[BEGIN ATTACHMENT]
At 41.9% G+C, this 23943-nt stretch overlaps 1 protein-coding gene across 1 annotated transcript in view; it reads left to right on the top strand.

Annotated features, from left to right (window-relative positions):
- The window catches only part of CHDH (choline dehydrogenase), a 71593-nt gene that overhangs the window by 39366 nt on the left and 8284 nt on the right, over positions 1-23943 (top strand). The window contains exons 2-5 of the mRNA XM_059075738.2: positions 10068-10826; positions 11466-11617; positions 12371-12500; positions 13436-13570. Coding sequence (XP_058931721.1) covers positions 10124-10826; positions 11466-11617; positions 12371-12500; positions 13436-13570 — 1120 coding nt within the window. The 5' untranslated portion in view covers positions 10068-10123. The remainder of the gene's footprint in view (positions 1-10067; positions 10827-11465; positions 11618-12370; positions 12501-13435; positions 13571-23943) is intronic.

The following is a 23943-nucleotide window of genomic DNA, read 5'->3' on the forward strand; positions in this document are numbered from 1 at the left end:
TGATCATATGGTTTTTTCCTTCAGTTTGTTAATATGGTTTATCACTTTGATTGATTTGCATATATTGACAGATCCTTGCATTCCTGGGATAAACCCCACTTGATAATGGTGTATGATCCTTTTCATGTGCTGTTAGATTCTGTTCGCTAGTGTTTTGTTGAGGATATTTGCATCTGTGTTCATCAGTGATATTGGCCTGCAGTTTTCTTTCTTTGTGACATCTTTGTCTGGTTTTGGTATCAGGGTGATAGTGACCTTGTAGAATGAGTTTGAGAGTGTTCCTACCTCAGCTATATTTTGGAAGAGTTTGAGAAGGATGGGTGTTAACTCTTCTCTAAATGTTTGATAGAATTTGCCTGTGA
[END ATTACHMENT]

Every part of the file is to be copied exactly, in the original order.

At 41.9% G+C, this 23943-nt stretch overlaps 1 protein-coding gene across 1 annotated transcript in view; it reads left to right on the top strand.

Annotated features, from left to right (window-relative positions):
- The window catches only part of CHDH (choline dehydrogenase), a 71593-nt gene that overhangs the window by 39366 nt on the left and 8284 nt on the right, over positions 1-23943 (top strand). The window contains exons 2-5 of the mRNA XM_059075738.2: positions 10068-10826; positions 11466-11617; positions 12371-12500; positions 13436-13570. Coding sequence (XP_058931721.1) covers positions 10124-10826; positions 11466-11617; positions 12371-12500; positions 13436-13570 — 1120 coding nt within the window. The 5' untranslated portion in view covers positions 10068-10123. The remainder of the gene's footprint in view (positions 1-10067; positions 10827-11465; positions 11618-12370; positions 12501-13435; positions 13571-23943) is intronic.

The following is a 23943-nucleotide window of genomic DNA, read 5'->3' on the forward strand; positions in this document are numbered from 1 at the left end:
TGATCATATGGTTTTTTCCTTCAGTTTGTTAATATGGTTTATCACTTTGATTGATTTGCATATATTGACAGATCCTTGCATTCCTGGGATAAACCCCACTTGATAATGGTGTATGATCCTTTTCATGTGCTGTTAGATTCTGTTCGCTAGTGTTTTGTTGAGGATATTTGCATCTGTGTTCATCAGTGATATTGGCCTGCAGTTTTCTTTCTTTGTGACATCTTTGTCTGGTTTTGGTATCAGGGTGATAGTGACCTTGTAGAATGAGTTTGAGAGTGTTCCTACCTCAGCTATATTTTGGAAGAGTTTGAGAAGGATGGGTGTTAACTCTTCTCTAAATGTTTGATAGAATTTGCCTGTGA